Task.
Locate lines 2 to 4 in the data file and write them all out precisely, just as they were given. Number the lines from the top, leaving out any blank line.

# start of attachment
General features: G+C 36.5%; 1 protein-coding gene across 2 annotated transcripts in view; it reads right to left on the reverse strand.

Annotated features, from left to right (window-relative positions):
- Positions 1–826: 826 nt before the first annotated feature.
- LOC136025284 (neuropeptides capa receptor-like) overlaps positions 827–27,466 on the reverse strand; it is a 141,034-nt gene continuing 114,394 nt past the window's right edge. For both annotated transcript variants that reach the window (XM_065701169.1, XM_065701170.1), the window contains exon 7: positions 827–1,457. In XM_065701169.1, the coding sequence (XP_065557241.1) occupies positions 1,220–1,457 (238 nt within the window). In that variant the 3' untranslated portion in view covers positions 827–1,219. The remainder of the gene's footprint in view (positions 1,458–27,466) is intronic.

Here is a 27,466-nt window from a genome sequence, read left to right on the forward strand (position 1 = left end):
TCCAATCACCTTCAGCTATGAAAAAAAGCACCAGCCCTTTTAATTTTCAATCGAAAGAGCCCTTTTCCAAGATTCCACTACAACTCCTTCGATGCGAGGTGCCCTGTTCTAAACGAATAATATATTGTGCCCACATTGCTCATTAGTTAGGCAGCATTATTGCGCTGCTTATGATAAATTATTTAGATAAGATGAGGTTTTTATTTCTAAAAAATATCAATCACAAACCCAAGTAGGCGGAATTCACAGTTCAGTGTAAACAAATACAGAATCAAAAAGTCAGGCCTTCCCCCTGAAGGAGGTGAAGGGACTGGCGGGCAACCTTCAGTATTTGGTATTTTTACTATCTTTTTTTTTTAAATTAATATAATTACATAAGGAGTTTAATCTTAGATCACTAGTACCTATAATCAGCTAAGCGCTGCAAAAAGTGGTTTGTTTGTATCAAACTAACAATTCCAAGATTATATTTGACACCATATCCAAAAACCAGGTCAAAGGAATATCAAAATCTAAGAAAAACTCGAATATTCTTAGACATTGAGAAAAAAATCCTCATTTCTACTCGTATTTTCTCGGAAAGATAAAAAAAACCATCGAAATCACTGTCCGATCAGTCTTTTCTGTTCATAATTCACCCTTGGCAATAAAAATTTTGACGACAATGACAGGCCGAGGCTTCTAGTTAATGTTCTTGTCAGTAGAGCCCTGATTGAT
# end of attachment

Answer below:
Annotated features, from left to right (window-relative positions):
- Positions 1–826: 826 nt before the first annotated feature.
- LOC136025284 (neuropeptides capa receptor-like) overlaps positions 827–27,466 on the reverse strand; it is a 141,034-nt gene continuing 114,394 nt past the window's right edge. For both annotated transcript variants that reach the window (XM_065701169.1, XM_065701170.1), the window contains exon 7: positions 827–1,457. In XM_065701169.1, the coding sequence (XP_065557241.1) occupies positions 1,220–1,457 (238 nt within the window). In that variant the 3' untranslated portion in view covers positions 827–1,219. The remainder of the gene's footprint in view (positions 1,458–27,466) is intronic.